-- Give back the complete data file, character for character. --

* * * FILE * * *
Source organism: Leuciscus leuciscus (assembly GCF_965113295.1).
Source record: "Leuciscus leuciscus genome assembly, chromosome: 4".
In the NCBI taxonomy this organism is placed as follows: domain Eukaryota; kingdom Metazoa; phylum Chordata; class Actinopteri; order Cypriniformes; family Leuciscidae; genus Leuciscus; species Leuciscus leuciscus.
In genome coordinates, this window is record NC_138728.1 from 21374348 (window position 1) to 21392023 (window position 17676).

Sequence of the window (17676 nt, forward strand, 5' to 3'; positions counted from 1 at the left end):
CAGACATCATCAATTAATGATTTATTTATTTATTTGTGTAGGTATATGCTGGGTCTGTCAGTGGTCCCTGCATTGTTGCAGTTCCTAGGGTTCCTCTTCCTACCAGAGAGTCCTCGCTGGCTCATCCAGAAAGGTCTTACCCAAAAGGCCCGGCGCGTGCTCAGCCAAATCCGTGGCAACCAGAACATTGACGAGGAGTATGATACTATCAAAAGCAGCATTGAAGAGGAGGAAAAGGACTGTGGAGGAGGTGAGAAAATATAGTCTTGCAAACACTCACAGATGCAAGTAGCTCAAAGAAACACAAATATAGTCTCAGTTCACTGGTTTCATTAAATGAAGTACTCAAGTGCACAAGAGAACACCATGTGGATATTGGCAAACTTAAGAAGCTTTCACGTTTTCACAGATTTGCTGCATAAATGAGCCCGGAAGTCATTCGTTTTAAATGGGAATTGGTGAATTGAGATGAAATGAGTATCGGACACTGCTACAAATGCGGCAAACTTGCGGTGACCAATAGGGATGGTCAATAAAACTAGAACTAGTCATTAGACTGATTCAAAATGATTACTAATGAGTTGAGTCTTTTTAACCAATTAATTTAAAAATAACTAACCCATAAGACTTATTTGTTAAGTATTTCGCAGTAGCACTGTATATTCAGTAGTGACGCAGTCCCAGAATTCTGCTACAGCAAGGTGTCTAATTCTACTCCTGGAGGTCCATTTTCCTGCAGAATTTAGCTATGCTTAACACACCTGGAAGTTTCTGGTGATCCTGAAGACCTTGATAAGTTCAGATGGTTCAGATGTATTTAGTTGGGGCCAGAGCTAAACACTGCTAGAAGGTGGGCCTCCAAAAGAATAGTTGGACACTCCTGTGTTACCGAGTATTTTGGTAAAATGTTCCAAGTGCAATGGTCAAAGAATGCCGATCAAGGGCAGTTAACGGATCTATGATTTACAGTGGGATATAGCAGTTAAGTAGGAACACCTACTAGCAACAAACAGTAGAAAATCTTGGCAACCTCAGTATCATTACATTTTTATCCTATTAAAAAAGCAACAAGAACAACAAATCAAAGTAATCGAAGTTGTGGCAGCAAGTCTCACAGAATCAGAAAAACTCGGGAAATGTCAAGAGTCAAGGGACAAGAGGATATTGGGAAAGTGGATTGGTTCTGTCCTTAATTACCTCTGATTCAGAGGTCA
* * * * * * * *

Source organism: Leuciscus leuciscus (assembly GCF_965113295.1).
Source record: "Leuciscus leuciscus genome assembly, chromosome: 4".
In the NCBI taxonomy this organism is placed as follows: domain Eukaryota; kingdom Metazoa; phylum Chordata; class Actinopteri; order Cypriniformes; family Leuciscidae; genus Leuciscus; species Leuciscus leuciscus.
In genome coordinates, this window is record NC_138728.1 from 21374348 (window position 1) to 21392023 (window position 17676).

Sequence of the window (17676 nt, forward strand, 5' to 3'; positions counted from 1 at the left end):
CAGACATCATCAATTAATGATTTATTTATTTATTTGTGTAGGTATATGCTGGGTCTGTCAGTGGTCCCTGCATTGTTGCAGTTCCTAGGGTTCCTCTTCCTACCAGAGAGTCCTCGCTGGCTCATCCAGAAAGGTCTTACCCAAAAGGCCCGGCGCGTGCTCAGCCAAATCCGTGGCAACCAGAACATTGACGAGGAGTATGATACTATCAAAAGCAGCATTGAAGAGGAGGAAAAGGACTGTGGAGGAGGTGAGAAAATATAGTCTTGCAAACACTCACAGATGCAAGTAGCTCAAAGAAACACAAATATAGTCTCAGTTCACTGGTTTCATTAAATGAAGTACTCAAGTGCACAAGAGAACACCATGTGGATATTGGCAAACTTAAGAAGCTTTCACGTTTTCACAGATTTGCTGCATAAATGAGCCCGGAAGTCATTCGTTTTAAATGGGAATTGGTGAATTGAGATGAAATGAGTATCGGACACTGCTACAAATGCGGCAAACTTGCGGTGACCAATAGGGATGGTCAATAAAACTAGAACTAGTCATTAGACTGATTCAAAATGATTACTAATGAGTTGAGTCTTTTTAACCAATTAATTTAAAAATAACTAACCCATAAGACTTATTTGTTAAGTATTTCGCAGTAGCACTGTATATTCAGTAGTGACGCAGTCCCAGAATTCTGCTACAGCAAGGTGTCTAATTCTACTCCTGGAGGTCCATTTTCCTGCAGAATTTAGCTATGCTTAACACACCTGGAAGTTTCTGGTGATCCTGAAGACCTTGATAAGTTCAGATGGTTCAGATGTATTTAGTTGGGGCCAGAGCTAAACACTGCTAGAAGGTGGGCCTCCAAAAGAATAGTTGGACACTCCTGTGTTACCGAGTATTTTGGTAAAATGTTCCAAGTGCAATGGTCAAAGAATGCCGATCAAGGGCAGTTAACGGATCTATGATTTACAGTGGGATATAGCAGTTAAGTAGGAACACCTACTAGCAACAAACAGTAGAAAATCTTGGCAACCTCAGTATCATTACATTTTTATCCTATTAAAAAAGCAACAAGAACAACAAATCAAAGTAATCGAAGTTGTGGCAGCAAGTCTCACAGAATCAGAAAAACTCGGGAAATGTCAAGAGTCAAGGGACAAGAGGATATTGGGAAAGTGGATTGGTTCTGTCCTTAATTACCTCTGATTCAGAGGTCA